If one were to analyze the types of attacks used since September 11th 2001 and types of attack plans that have been interrupted, one would find they all fit within Islamic extremists Methods of Operation; such examples as those attacks foiled here in Australia and the successful and unsuccessful attacks in Britain. There have been zero cyber attacks by Islamic extremists either carried out or interrupted, at least not which have been made public knowledge or been recognized as such. Based on this one would have to deduce we will continue to see the same type of attacks or variations on these type of attacks. All have been ‘conventional’ style attacks.

As stated previously this author is arguing that a cyber attack would not comprise an attack by Islamic extremists as a whole, however a cyber attack could be used to form part of a bigger or more wide spread plan. For example an attack on a countries power grid and communication infrastructure could delay response of first responders (Emergency Services) in the event of a large scale terrorist attack. Likewise taking out a nation’s air traffic control network could result in deaths itself or further a plan similar to the September 11, 2001 attacks, where aircraft could not be tracked and therefore intercepted by Airforce jets responding to the threat.

While the above is possible this author believes it would still be an unlikely scenario given the history of these groups. Attacks need to be violent and bloody to spread the fear they so badly crave and generate the media headlines across the globe. It is more likely that IT networks and infrastructures such as the internet will be used in supporting roles to plan and carry out the more ‘traditional’ style attacks we have seen from Islamic extremist groups.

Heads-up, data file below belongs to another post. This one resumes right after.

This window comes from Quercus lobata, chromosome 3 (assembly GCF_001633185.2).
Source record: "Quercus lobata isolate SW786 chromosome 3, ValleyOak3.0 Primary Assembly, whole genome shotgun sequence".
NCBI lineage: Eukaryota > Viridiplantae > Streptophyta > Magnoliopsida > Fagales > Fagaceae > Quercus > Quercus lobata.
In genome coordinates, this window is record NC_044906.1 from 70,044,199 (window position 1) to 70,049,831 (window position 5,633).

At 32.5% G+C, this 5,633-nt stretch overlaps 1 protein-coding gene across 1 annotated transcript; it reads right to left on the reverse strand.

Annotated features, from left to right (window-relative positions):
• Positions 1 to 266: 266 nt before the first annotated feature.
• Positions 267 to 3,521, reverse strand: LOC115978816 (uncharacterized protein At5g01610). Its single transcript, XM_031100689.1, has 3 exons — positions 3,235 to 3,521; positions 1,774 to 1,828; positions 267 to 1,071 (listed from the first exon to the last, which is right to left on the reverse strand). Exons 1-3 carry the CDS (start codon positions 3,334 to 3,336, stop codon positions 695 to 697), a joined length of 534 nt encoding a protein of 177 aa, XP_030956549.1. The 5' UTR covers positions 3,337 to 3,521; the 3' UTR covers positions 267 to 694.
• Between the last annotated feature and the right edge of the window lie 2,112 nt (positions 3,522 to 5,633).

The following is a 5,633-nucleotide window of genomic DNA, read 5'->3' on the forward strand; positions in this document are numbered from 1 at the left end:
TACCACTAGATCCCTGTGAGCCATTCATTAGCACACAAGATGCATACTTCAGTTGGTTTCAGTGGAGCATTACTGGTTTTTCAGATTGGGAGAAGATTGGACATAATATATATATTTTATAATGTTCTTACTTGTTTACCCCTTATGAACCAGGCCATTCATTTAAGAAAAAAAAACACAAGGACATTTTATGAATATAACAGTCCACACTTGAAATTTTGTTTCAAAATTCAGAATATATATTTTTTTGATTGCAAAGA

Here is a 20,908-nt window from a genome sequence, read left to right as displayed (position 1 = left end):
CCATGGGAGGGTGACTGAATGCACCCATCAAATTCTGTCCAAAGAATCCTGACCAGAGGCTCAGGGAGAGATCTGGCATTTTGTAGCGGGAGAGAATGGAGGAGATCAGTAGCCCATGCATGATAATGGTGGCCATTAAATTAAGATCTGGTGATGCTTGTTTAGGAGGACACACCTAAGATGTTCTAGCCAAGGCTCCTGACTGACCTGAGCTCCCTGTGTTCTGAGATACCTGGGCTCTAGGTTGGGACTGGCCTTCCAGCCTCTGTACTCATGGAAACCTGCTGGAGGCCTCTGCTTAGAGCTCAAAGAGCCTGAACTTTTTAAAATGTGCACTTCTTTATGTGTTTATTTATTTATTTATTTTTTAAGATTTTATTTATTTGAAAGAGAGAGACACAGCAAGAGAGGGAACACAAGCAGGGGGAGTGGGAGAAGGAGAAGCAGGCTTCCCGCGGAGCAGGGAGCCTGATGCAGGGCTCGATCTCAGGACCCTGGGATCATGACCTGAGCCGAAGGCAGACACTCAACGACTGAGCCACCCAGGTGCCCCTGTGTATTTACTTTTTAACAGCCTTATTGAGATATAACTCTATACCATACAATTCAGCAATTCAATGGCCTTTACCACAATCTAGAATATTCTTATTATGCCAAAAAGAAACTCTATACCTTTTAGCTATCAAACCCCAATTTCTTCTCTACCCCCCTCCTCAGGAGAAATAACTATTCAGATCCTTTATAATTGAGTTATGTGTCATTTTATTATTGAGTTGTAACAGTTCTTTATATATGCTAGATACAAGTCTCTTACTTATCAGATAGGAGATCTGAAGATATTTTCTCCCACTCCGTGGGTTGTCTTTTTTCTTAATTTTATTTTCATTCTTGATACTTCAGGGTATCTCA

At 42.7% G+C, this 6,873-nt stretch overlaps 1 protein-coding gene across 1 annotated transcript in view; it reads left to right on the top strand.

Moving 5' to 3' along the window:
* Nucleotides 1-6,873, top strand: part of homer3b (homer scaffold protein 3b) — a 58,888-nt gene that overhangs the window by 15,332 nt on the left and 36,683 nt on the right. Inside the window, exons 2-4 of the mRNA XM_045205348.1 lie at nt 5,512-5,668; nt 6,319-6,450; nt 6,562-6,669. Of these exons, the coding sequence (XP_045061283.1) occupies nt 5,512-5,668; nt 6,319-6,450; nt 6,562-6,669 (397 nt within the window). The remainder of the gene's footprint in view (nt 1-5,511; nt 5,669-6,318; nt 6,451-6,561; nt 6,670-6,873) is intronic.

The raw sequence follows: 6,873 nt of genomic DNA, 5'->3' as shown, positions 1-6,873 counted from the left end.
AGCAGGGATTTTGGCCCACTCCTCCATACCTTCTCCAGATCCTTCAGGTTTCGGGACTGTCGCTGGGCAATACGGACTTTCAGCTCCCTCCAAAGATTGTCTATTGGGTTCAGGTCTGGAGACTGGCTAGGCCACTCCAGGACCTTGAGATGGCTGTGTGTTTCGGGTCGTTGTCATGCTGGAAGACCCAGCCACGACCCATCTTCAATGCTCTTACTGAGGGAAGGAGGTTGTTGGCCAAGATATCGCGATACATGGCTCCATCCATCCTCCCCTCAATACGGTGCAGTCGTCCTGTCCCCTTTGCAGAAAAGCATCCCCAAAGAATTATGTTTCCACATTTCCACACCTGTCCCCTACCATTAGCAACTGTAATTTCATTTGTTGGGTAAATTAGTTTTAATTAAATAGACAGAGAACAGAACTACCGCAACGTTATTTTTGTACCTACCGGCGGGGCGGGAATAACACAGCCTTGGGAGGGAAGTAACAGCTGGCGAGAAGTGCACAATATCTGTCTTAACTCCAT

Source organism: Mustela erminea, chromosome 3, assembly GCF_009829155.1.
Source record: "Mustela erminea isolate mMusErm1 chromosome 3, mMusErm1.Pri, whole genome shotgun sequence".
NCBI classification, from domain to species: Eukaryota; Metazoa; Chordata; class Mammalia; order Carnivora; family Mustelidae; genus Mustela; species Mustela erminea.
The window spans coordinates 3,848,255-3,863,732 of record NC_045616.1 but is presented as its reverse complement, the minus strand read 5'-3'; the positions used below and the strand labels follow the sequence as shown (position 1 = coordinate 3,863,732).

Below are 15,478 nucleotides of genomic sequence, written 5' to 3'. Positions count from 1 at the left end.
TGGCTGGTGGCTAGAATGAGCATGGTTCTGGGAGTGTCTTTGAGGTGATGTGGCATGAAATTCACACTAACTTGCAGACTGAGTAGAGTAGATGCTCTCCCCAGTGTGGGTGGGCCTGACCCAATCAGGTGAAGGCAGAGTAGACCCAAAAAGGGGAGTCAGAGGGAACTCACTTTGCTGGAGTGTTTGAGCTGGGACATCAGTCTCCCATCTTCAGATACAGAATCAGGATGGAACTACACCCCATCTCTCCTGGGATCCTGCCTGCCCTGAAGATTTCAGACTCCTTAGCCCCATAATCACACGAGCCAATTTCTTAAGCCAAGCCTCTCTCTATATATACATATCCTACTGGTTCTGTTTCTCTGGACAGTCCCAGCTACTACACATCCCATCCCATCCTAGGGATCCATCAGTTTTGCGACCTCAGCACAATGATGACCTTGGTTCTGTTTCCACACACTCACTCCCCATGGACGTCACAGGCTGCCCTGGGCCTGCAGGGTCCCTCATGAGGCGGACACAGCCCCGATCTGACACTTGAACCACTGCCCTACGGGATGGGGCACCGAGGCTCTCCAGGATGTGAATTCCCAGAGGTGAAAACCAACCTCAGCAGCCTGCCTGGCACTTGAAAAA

It is more likely that we will see IT used in support roles such as media, communications, and research and planning. It is also likely to continue to be used in the recruitment of members and indoctrination of potential members of these groups.

Further to the above regarding research and planning, the internet is a very useful tool in intelligence gathering when researching a potential target. With the advent of online high resolution satellite imagery, visiting a targeted site can be kept to a minimum lessening the chance of a plan being discovered. This capability is even further enhanced with free services such as Google Earth, no payment is required therefore again lessening the chance of being discovered. This has recently been taken to a new level with Google Street View, a very useful tool in rout planning prior to an attack.

There are other supporting uses as well. Take for example the ability to gain access to real flight simulators through online portals or software purchase, this could allow terrorists to carry out similar attacks to September 11, 2001 without the need to attend flight school. Again this makes it all the more difficult to detect a potential terrorist plot.